I have made smaller (.30 cal.) moulds using D reamers and larger moulds using a boring bar and/or D reamer for nose profile.

They are easy to make and bullets/slugs are perfectly round with no seam. They can be bored to near size then lapped to final size or if D reamer is used they should be good to go after reaming.

Bullets can be smooth or knurled. If smooth I usually use a nose bore rider design and tumble lube. If knurled I make the cavity about 0.003" undersize then knurl to final size and tumble lube. One of my best shooting .303 British boolits is a copy (more or less) of the 314299 Lyman but casts at 0.315" and weighs 215 grs. Tumble lubed it shoots very well. You can't easily put a gas check shank on but PB gas checks could be used. I use filler which works for me.


10-27-2022, 07:09 PM
The short answer is YES.

If you own a resin 3d printer there are specific resins made just for this purpose. Lots of jewelers use this type of resin and I think that lots of dental laboratories use this type of resin too.


10-27-2022, 07:24 PM
Lost wax method? Make any design and size bullet ? See how it works ?

10-27-2022, 07:56 PM
if I am reading you right, you want "draft" so the bullet will release,--why? the bullet would be tapered by several thousands. maybe useful

10-29-2022, 12:11 AM
I've actually 3D printed 9mm and 45 cailber bullet molds themselves using the high-heat-resistant resins that are available. It was a while back now that I posted that project here on the CastBoolits site. I also included videos of me casting with these molds.

I quit posting anything more on this subject cause both my Facebook and YouTube accounts were targeted by their algorithms and either deleted my videos outright or they threatened to ban me from their platforms. The resin manufacture that was sending me free resin to run my project was also spooked into capitulating and quit offering the free resin.

I felt that if I couldn't post my proof that it worked, it was pointless to keep posting any more of the advances I had made with that particular project. All of this to say, I found that I didn't really need to use the Lost-Wax method in order to make myself some bullet molds out of metal. I just printed the molds on my 3D resin printer and used those to cast my bullets.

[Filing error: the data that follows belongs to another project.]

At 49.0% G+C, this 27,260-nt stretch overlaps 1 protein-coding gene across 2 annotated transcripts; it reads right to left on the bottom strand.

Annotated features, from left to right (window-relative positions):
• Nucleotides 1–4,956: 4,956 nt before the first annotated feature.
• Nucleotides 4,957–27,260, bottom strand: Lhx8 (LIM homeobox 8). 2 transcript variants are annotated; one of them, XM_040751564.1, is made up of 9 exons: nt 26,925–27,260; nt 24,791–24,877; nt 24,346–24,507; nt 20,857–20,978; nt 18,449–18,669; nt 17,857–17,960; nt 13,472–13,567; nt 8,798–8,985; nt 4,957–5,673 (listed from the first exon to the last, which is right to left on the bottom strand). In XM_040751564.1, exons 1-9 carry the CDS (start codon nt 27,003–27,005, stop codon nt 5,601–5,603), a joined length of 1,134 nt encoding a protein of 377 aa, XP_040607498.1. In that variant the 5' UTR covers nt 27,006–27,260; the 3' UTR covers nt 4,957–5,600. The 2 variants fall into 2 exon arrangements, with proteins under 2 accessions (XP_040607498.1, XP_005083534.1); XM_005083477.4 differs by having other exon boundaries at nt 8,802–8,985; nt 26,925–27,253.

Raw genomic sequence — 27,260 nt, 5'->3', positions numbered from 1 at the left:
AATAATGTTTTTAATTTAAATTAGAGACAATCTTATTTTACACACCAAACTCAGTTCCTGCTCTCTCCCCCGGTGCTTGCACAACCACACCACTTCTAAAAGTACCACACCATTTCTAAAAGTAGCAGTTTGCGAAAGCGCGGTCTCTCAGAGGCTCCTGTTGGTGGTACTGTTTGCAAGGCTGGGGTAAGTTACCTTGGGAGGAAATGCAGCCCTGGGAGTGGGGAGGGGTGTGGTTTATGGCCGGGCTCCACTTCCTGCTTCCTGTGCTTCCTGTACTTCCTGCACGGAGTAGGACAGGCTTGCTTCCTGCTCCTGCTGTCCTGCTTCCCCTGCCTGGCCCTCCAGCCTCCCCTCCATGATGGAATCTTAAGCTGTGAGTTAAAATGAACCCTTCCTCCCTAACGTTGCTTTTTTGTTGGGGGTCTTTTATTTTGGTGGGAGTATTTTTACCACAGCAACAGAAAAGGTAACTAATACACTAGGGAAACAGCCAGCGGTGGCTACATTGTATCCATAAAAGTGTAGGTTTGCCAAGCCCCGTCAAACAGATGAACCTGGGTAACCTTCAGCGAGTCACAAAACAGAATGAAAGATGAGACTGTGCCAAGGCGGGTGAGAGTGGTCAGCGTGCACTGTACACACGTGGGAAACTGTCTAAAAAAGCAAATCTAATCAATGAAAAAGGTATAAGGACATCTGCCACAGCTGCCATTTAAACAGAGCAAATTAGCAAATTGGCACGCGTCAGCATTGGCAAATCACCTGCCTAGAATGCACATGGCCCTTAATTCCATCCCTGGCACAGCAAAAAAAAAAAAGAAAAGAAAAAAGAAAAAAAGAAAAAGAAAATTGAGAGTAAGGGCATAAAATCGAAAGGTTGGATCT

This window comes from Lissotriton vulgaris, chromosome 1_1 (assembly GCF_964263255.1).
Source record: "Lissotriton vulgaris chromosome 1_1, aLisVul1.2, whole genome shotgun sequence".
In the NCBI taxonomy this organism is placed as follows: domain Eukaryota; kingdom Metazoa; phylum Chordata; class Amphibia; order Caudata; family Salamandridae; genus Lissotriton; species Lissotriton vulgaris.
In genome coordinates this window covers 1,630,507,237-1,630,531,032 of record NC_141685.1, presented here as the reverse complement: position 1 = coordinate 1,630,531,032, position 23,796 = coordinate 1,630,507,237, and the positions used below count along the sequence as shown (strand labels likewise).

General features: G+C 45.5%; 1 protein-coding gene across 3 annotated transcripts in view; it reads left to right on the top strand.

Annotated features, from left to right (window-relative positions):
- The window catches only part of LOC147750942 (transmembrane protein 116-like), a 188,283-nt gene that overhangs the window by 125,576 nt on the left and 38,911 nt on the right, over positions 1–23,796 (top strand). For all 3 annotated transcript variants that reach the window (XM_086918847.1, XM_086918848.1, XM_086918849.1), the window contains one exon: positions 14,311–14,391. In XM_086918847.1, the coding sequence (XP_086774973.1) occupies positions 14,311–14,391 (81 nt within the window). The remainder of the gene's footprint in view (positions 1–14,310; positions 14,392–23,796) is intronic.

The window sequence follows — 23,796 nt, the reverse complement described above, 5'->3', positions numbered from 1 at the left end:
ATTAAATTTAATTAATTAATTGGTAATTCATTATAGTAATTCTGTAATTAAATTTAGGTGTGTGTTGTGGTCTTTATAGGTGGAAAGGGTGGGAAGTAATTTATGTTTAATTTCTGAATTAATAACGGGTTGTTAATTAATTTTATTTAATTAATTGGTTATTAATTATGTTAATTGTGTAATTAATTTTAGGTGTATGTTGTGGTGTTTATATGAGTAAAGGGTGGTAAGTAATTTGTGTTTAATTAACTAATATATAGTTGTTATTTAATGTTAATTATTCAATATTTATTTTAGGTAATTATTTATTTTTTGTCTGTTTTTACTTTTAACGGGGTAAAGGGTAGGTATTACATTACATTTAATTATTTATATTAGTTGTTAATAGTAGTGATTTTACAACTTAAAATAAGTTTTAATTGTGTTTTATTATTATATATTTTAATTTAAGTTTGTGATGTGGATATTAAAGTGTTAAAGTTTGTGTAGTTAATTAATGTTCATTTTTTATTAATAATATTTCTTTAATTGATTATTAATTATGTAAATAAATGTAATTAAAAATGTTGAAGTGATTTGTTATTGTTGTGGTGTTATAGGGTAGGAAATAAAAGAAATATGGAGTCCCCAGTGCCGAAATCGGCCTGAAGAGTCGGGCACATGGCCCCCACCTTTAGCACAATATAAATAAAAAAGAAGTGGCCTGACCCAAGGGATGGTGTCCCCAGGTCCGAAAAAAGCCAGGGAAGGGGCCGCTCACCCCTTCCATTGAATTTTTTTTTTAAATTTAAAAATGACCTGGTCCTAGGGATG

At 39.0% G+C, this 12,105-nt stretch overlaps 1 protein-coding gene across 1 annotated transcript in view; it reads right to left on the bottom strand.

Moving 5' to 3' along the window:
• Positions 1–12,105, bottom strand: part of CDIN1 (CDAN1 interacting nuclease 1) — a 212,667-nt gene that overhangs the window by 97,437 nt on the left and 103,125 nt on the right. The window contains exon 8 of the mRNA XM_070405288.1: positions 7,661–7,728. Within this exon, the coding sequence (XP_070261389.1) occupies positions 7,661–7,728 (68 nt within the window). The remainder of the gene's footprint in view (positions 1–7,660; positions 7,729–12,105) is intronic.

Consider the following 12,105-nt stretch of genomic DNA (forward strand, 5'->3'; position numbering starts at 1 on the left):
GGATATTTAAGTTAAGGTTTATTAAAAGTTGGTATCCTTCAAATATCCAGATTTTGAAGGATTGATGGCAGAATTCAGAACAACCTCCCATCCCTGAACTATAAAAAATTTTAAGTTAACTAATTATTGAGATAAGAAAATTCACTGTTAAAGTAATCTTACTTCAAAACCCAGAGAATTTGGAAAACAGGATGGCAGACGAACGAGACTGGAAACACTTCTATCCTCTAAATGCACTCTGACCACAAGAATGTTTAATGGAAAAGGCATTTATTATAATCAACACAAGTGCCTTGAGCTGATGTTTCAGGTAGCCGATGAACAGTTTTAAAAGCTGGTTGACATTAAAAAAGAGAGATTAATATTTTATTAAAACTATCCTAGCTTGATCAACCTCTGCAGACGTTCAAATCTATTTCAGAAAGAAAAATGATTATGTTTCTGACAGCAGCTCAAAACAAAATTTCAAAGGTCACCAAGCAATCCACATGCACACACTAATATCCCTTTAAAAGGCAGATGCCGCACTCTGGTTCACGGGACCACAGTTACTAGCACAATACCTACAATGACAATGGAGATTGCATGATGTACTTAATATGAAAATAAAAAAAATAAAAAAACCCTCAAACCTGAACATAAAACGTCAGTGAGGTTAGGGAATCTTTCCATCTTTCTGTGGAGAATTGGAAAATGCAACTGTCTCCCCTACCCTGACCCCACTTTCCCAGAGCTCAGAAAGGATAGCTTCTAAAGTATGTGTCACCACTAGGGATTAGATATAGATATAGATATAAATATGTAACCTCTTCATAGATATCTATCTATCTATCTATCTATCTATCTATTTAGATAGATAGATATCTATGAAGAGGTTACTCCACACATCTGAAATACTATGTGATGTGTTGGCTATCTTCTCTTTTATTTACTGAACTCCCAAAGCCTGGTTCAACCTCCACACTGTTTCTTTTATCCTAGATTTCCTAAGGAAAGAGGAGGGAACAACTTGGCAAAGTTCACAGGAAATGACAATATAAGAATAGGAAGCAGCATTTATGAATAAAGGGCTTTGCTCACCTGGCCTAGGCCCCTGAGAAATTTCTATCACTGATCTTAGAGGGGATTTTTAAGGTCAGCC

11-06-2022, 09:19 AM
What resin was able to stand up to 600+ degree lead?

11-06-2022, 08:06 PM
What resin was able to stand up to 600+ degree lead?

Siraya Tech Ultra White 3D print resin.

If I remember correctly, it was actually slightly higher than the melting point of lead. At first my 3D printed molds would only last for about three or four bullet-casts before they were ruined by the heat.

With multiple tweaks to my mold's interior configuration and workflow, I was able to go from only casting three or four bullets to over twenty good usable cast bullets before the molds started showing signs of no longer being able to withstand any further heat torture. From there I kept tweaking until I was confident I could cast enough bullets out of an individual 3D printed mold that it would make it economically feasible to just print my own molds.

Of course, metal molds are far superior. My 3D printed molds were just a proof of concept project.

At the time, I did an ongoing writeup on this project at the following link here on the CastBoolits forum.


I started out casting pellets for my pellet guns and from there I sort of expanded to 3D printing bullet molds.